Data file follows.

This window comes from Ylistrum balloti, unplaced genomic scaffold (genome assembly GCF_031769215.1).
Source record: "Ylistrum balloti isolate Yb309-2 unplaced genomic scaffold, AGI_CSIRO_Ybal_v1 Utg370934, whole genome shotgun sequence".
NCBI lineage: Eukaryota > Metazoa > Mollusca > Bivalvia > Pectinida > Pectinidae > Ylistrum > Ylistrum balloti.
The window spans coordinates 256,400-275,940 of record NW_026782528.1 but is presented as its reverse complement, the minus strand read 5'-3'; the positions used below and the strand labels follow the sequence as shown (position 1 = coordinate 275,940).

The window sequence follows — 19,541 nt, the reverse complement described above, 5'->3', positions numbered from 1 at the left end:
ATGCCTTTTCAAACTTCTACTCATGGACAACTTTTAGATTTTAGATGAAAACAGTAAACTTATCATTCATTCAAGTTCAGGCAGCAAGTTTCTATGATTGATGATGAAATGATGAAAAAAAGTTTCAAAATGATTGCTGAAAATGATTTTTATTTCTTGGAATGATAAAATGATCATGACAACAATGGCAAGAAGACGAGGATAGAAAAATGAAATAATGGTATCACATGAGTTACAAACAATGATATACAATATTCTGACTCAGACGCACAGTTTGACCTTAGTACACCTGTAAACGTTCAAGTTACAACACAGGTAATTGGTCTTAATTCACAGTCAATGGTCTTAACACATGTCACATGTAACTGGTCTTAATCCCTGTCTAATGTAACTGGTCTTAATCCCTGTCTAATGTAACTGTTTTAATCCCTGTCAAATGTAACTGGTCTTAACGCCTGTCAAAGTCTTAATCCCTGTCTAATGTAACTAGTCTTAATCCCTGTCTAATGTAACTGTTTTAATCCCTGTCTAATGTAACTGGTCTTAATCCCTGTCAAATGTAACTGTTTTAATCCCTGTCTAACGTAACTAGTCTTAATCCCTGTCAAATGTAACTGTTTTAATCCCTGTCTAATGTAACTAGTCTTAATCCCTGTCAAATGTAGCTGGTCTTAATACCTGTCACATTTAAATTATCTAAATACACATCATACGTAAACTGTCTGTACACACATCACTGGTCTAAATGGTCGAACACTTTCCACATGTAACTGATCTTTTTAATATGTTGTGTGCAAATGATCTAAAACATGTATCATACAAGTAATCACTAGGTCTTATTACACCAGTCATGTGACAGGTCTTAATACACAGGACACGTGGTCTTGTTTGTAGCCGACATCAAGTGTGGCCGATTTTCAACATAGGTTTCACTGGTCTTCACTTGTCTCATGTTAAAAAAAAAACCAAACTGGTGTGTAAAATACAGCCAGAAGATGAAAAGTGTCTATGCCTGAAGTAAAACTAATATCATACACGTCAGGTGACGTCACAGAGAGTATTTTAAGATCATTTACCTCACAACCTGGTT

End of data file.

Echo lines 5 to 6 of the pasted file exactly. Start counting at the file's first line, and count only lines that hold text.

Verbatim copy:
The window sequence follows — 19,541 nt, the reverse complement described above, 5'->3', positions numbered from 1 at the left end:
ATGCCTTTTCAAACTTCTACTCATGGACAACTTTTAGATTTTAGATGAAAACAGTAAACTTATCATTCATTCAAGTTCAGGCAGCAAGTTTCTATGATTGATGATGAAATGATGAAAAAAAGTTTCAAAATGATTGCTGAAAATGATTTTTATTTCTTGGAATGATAAAATGATCATGACAACAATGGCAAGAAGACGAGGATAGAAAAATGAAATAATGGTATCACATGAGTTACAAACAATGATATACAATATTCTGACTCAGACGCACAGTTTGACCTTAGTACACCTGTAAACGTTCAAGTTACAACACAGGTAATTGGTCTTAATTCACAGTCAATGGTCTTAACACATGTCACATGTAACTGGTCTTAATCCCTGTCTAATGTAACTGGTCTTAATCCCTGTCTAATGTAACTGTTTTAATCCCTGTCAAATGTAACTGGTCTTAACGCCTGTCAAAGTCTTAATCCCTGTCTAATGTAACTAGTCTTAATCCCTGTCTAATGTAACTGTTTTAATCCCTGTCTAATGTAACTGGTCTTAATCCCTGTCAAATGTAACTGTTTTAATCCCTGTCTAACGTAACTAGTCTTAATCCCTGTCAAATGTAACTGTTTTAATCCCTGTCTAATGTAACTAGTCTTAATCCCTGTCAAATGTAGCTGGTCTTAATACCTGTCACATTTAAATTATCTAAATACACATCATACGTAAACTGTCTGTACACACATCACTGGTCTAAATGGTCGAACACTTTCCACATGTAACTGATCTTTTTAATATGTTGTGTGCAAATGATCTAAAACATGTATCATACAAGTAATCACTAGGTCTTATTACACCAGTCATGTGACAGGTCTTAATACACAGGACACGTGGTCTTGTTTGTAGCCGACATCAAGTGTGGCCGATTTTCAACATAGGTTTCACTGGTCTTCACTTGTCTCATGTTAAAAAAAAAACCAAACTGGTGTGTAAAATACAGCCAGAAGATGAAAAGTGTCTATGCCTGAAGTAAAACTAATATCATACACGTCAGGTGACGTCACAGAGAGTATTTTAAGATCATTTACCTCACAACCTGGTT